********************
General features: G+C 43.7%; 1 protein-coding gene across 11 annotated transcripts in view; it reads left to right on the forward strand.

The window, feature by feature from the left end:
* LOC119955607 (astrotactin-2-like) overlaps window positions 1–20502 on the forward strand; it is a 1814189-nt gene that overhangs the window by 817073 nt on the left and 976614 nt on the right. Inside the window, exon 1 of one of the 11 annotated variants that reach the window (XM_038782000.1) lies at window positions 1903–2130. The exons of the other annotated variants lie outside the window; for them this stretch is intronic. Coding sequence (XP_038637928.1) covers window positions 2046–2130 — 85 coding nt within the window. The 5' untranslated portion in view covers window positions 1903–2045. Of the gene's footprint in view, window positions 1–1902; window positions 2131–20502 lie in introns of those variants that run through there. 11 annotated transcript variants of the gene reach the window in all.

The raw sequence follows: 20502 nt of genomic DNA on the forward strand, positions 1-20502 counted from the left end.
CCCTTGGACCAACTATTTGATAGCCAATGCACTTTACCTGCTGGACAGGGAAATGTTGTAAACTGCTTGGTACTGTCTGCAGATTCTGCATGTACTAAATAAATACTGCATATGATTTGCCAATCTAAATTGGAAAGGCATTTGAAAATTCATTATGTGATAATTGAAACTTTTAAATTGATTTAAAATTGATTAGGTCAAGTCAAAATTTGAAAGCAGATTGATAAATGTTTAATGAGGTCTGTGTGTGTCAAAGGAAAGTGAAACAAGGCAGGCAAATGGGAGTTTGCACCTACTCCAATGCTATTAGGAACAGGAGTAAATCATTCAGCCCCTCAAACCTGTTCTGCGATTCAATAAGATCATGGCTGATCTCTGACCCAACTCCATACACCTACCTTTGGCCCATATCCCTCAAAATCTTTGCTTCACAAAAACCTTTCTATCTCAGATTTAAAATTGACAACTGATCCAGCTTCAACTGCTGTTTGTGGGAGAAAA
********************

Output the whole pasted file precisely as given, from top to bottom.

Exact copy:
General features: G+C 43.7%; 1 protein-coding gene across 11 annotated transcripts in view; it reads left to right on the forward strand.

The window, feature by feature from the left end:
* LOC119955607 (astrotactin-2-like) overlaps window positions 1–20502 on the forward strand; it is a 1814189-nt gene that overhangs the window by 817073 nt on the left and 976614 nt on the right. Inside the window, exon 1 of one of the 11 annotated variants that reach the window (XM_038782000.1) lies at window positions 1903–2130. The exons of the other annotated variants lie outside the window; for them this stretch is intronic. Coding sequence (XP_038637928.1) covers window positions 2046–2130 — 85 coding nt within the window. The 5' untranslated portion in view covers window positions 1903–2045. Of the gene's footprint in view, window positions 1–1902; window positions 2131–20502 lie in introns of those variants that run through there. 11 annotated transcript variants of the gene reach the window in all.

The raw sequence follows: 20502 nt of genomic DNA on the forward strand, positions 1-20502 counted from the left end.
CCCTTGGACCAACTATTTGATAGCCAATGCACTTTACCTGCTGGACAGGGAAATGTTGTAAACTGCTTGGTACTGTCTGCAGATTCTGCATGTACTAAATAAATACTGCATATGATTTGCCAATCTAAATTGGAAAGGCATTTGAAAATTCATTATGTGATAATTGAAACTTTTAAATTGATTTAAAATTGATTAGGTCAAGTCAAAATTTGAAAGCAGATTGATAAATGTTTAATGAGGTCTGTGTGTGTCAAAGGAAAGTGAAACAAGGCAGGCAAATGGGAGTTTGCACCTACTCCAATGCTATTAGGAACAGGAGTAAATCATTCAGCCCCTCAAACCTGTTCTGCGATTCAATAAGATCATGGCTGATCTCTGACCCAACTCCATACACCTACCTTTGGCCCATATCCCTCAAAATCTTTGCTTCACAAAAACCTTTCTATCTCAGATTTAAAATTGACAACTGATCCAGCTTCAACTGCTGTTTGTGGGAGAAAA